Osama bin Laden is dead but the Taliban is not. Despite nearly a decade of war in Afghanistan, the Taliban has still not been defeated completely. We cannot afford further losses of human life and treasure, but neither can we afford to withdraw unless America's basic security requirements are met. The most effective way to critically disable the Taliban is to drastically reduce their income and delegitimize them among local populations. What has not been achieved on the battlefield may yet be accomplished in the marketplace.
The Taliban is largely funded by the sale of opium, extortion of western contractors, and illegal taxation and intimidation of the Afghan people. Therefore, if the US buys and stockpiles the entire opium crop from local farmers in Afghanistan, our enemies will be deprived of funding and forced to turn to other, clearly criminal activities to survive, revealing themselves as lawless predators, not upholders of Islam.
This idea is not new. It has been considered since 2002 by the US, EU, and Canada, but was never acted upon because it was considered too costly and controversial. But now, with bin Laden gone and Al Qaeda severely weakened, it is time to revisit this idea.
Realistically, the Afghan economy is largely dependent on the income generated by poppy production. Given the climate, level of economic development, and market forces, opium is the ideal crop for farmers -- the only one that (without huge investments in price supports, irrigation and infrastructure) permits Afghan farmers to reliably support their families. Like farmers everywhere, Afghans decide what to plant based upon likely return. The farm gate price for opium has skyrocketed to $475 per kilogram. At this price, no other crop can compete.
Many Afghans deeply resent US efforts to curb the poppy trade because it is the only crop in current market conditions that provides a viable and dependable livelihood. When we fight the poppy trade, the Taliban grows in strength because the people turn to them for protection.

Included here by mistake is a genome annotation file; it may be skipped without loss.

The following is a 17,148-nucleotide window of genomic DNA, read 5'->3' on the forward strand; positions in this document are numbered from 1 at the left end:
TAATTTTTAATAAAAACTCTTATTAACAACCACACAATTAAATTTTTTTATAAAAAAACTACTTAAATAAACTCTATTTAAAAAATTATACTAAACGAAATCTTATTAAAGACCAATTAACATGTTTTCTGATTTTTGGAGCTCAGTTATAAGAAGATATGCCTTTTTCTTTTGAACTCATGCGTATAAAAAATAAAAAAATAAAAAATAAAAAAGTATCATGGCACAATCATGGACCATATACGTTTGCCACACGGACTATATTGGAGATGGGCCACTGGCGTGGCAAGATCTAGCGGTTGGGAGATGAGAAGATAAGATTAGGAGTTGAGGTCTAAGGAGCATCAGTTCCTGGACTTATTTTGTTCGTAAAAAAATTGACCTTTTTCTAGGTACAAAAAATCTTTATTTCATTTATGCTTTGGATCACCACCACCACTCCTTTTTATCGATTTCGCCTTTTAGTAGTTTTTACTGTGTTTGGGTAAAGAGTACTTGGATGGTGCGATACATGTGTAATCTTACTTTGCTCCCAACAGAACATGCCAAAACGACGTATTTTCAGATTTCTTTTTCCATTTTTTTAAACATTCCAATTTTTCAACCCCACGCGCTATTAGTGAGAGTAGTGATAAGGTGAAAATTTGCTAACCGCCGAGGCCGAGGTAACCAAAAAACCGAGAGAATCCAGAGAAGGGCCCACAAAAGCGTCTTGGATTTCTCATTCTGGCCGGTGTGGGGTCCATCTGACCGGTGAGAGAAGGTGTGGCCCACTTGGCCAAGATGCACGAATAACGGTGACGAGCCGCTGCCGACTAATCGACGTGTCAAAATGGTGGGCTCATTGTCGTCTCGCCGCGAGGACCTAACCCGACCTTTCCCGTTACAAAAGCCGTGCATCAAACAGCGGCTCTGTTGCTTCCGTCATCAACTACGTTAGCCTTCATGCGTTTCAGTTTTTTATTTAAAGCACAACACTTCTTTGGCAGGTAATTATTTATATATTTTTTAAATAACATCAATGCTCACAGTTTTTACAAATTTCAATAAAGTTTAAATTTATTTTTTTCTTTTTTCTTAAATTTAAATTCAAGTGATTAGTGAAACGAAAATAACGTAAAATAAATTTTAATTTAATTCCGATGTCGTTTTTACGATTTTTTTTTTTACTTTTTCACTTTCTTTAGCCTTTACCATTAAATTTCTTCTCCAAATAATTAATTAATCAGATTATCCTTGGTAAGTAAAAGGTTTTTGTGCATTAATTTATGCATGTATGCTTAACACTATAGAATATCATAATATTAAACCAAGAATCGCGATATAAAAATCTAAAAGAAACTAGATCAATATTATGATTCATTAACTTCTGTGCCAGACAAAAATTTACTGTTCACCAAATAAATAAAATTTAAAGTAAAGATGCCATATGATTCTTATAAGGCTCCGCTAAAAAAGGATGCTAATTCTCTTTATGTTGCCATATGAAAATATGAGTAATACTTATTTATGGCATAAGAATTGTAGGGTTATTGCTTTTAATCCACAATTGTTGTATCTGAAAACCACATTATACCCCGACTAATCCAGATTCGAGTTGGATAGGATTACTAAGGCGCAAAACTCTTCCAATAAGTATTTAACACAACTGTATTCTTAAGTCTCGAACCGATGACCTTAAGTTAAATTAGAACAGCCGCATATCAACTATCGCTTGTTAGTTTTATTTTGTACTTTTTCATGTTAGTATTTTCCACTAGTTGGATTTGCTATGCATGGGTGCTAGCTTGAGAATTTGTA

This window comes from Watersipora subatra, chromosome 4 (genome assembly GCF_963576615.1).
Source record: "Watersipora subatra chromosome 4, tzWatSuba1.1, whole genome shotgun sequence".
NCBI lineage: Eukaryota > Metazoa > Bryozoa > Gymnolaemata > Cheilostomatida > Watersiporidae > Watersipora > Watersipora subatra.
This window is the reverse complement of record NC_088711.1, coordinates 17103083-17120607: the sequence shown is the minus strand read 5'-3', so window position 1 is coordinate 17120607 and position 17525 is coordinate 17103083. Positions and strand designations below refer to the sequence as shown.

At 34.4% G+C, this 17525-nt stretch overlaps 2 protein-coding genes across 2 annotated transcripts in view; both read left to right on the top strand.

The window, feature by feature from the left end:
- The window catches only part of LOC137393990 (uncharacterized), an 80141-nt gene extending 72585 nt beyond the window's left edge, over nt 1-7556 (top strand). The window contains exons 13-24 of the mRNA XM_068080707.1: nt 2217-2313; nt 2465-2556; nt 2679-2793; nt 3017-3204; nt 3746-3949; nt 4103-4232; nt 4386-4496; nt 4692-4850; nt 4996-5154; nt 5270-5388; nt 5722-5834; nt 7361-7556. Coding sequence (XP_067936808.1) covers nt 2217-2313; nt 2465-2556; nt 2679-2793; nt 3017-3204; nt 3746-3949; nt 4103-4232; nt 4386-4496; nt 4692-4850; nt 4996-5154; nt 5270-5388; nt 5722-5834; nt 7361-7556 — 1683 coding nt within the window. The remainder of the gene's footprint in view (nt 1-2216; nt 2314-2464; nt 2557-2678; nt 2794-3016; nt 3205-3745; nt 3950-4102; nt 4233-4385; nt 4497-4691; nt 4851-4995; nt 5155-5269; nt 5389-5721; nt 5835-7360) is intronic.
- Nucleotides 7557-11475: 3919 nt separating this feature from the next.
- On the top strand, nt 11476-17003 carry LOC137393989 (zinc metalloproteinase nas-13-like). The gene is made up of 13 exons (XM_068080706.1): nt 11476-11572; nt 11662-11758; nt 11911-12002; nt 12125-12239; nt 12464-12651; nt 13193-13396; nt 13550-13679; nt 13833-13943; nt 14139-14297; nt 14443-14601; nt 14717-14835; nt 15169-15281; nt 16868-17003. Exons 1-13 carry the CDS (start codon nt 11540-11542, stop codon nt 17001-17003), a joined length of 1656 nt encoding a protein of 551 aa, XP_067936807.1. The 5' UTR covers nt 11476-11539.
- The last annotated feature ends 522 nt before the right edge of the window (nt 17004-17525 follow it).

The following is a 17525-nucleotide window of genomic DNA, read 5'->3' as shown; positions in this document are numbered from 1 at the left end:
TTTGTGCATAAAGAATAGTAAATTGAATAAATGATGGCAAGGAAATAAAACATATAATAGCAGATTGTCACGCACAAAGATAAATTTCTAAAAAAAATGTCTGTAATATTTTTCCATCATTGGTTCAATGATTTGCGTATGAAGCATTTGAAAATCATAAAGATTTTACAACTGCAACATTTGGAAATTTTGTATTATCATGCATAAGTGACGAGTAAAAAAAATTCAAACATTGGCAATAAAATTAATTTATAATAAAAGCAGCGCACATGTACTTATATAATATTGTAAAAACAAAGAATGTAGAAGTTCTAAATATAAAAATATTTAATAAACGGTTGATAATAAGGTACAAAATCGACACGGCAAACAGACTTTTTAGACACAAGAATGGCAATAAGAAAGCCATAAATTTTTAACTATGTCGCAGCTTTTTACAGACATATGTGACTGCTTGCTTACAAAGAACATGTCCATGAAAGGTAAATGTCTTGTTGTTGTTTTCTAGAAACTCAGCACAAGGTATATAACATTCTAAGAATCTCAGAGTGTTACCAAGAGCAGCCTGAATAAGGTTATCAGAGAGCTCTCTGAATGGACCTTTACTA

As long as the Taliban is the highest bidder for this lucrative crop, they will persist and expand. While an ongoing US purchase of the poppy crop will not entirely eliminate their funding, they will be forced to other avenues of extortion for financing. They will no longer be the protectors of Afghan families' livelihoods and supporters of the economic functioning of the state, but instead will be revealed as thugs preying on the innocent.
Purchasing the entire annual Afghan poppy crop would make us the clear allies of the local people, enabling them to support themselves with legitimate business, while depriving our enemies of billions of dollars in support and removing 90 percent of the illegal European heroin trade. The current poppy yield is down, but even if production were to rise again due to legitimization to its all-time high (8,200 tons), the cost at the current all-time high price of $475/kg would come to less than $4 billion annually -- an insignificant sum compared with our annual combat outlay of $108 billion.
The US and other nations currently license countries (such as Thailand and Australia) to produce opium poppy for medicinal purposes. These crops are sold to pharmaceutical companies to produce morphine for post-surgical and palliative care. The Afghan opium crop could be converted into medical grade morphine, stockpiled under guard in the US, and put at the disposal of an international body such as the World Health Organization, which could distribute it as needed, at little or no cost, for national emergencies and to medical providers in the developing world.
A poppy purchase program might not completely eliminate the insurgency or deprive the Taliban of all income. Some opium fields could be grown in ever more remote areas along the Pakistan frontier. But buying almost the entire opium crop would significantly cripple our enemies. It would also permit the development of a legitimate Afghan government, a necessity to maintain and protect our security interests in the region.
We are set to begin the drawdown of our troops this August. The defense department reported last week that while progress has been made by the surge, the situation is fragile and reversible. Withdrawing without disabling the Taliban would result in a failed narco-state in the hands of terrorist extremists.
Alternatively, we could save billions of dollars and untold thousands of lives, undermine a seemingly intractable enemy, and improve regional stability and our national security by simply buying the entire Afghan opium crop. It would cost no more per year than a single extra week of the combat mission. Instead of repeating the mistakes of Cold War conflicts, we should remember that era's larger lesson: if you can't outfight an opponent, outspend them.
Dr. Ruth Bettelheim currently practices as an Executive/Life Coach. Dr. James Nathan is Khaled bin Sultan Eminent Scholar, Auburn University at Montgomery